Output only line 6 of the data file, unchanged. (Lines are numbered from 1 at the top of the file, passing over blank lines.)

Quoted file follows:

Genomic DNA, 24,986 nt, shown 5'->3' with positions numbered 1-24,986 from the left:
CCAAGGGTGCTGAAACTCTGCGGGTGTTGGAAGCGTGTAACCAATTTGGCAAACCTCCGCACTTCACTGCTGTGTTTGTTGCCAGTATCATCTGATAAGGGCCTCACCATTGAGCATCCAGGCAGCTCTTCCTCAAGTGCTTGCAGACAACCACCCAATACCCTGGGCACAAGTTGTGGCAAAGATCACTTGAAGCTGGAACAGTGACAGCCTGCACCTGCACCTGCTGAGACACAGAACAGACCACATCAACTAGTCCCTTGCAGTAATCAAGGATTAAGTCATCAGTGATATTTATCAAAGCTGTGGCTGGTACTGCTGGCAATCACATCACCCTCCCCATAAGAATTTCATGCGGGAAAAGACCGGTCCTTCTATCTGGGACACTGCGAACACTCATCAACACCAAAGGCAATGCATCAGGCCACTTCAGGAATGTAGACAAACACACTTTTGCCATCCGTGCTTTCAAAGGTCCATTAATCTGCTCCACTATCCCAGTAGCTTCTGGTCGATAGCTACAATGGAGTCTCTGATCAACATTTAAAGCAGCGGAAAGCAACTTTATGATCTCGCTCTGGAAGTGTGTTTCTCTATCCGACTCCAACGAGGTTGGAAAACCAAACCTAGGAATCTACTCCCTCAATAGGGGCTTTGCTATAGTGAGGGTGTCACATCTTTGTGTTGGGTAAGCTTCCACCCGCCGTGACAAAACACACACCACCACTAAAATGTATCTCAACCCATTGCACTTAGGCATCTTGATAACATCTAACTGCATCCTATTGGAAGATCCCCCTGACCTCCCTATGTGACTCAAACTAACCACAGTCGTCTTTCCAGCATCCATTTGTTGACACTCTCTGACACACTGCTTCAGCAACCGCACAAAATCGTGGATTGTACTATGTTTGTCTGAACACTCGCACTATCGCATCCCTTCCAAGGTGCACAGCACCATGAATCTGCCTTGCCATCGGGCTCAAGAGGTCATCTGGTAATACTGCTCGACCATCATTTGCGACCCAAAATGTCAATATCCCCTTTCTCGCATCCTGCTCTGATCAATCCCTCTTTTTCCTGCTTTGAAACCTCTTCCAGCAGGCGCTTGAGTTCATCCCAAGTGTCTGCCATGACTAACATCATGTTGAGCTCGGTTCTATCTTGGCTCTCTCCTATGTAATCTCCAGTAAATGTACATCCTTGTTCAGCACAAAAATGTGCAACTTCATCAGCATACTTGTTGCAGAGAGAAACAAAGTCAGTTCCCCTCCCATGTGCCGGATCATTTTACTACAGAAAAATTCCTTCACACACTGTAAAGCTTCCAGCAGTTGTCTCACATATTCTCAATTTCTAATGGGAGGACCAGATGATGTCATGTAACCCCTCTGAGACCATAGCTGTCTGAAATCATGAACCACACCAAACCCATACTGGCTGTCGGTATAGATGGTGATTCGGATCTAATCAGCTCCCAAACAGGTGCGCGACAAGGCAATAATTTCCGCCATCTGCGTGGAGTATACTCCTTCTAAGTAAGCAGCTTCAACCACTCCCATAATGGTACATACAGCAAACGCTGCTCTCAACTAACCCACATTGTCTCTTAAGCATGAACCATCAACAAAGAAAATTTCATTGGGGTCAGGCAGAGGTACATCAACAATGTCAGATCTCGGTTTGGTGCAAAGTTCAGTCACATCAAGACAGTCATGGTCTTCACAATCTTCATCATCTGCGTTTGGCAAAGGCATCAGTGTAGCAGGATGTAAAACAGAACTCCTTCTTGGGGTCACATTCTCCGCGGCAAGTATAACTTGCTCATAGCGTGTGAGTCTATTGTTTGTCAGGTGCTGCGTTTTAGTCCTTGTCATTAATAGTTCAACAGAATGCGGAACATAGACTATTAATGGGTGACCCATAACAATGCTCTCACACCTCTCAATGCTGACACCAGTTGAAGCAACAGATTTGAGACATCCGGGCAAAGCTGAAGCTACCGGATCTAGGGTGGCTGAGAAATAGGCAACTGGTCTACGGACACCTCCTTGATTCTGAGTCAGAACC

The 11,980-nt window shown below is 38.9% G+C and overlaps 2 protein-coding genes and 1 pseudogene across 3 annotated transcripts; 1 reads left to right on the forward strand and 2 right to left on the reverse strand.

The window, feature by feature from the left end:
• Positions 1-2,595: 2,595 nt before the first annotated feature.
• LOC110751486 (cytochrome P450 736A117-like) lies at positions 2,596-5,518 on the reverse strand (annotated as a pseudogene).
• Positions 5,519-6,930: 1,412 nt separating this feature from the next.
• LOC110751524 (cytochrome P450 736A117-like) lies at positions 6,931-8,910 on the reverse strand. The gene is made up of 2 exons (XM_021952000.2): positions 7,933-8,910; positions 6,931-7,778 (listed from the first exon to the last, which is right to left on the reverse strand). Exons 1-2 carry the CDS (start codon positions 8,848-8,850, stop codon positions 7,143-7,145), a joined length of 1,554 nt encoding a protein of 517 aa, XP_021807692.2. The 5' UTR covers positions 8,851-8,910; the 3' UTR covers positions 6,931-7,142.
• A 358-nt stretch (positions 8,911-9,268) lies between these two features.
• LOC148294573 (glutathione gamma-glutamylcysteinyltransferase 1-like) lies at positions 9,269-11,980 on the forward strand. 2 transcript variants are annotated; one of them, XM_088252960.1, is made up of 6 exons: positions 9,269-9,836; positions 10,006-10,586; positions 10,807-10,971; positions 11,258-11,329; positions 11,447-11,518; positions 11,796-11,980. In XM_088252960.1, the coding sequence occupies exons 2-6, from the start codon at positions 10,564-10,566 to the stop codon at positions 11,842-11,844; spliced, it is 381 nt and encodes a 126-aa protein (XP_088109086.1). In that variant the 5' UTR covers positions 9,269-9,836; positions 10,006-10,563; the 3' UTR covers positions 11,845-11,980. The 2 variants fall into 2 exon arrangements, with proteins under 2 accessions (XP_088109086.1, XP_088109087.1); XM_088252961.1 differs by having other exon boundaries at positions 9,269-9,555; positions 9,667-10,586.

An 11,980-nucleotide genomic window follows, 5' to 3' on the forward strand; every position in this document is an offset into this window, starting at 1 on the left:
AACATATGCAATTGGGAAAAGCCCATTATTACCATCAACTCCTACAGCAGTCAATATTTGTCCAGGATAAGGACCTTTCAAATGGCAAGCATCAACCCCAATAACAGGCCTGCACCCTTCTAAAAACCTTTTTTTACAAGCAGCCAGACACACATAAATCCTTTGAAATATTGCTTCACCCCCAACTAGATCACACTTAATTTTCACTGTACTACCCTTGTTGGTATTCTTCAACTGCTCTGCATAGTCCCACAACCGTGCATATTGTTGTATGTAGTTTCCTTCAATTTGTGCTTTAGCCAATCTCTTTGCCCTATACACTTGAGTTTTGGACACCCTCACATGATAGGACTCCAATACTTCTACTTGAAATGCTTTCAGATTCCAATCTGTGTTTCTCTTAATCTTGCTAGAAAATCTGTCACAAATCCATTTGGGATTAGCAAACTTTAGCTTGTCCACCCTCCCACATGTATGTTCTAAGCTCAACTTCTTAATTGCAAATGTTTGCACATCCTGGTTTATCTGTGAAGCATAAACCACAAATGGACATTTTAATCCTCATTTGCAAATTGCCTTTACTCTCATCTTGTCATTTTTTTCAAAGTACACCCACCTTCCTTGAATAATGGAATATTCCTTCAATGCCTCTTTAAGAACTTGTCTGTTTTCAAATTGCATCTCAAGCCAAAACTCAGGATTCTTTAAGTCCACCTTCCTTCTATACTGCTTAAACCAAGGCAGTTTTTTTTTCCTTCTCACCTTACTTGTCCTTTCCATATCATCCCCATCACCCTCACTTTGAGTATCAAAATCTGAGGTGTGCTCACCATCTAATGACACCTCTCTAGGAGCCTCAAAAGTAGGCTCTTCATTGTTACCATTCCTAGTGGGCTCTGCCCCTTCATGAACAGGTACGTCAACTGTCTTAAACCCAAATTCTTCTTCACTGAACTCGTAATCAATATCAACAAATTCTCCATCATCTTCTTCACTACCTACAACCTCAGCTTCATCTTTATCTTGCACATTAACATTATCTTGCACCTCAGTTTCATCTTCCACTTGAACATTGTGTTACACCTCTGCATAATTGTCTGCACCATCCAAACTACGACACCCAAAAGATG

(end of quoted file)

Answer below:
• LOC110751486 (cytochrome P450 736A117-like) lies at positions 2,596-5,518 on the reverse strand (annotated as a pseudogene).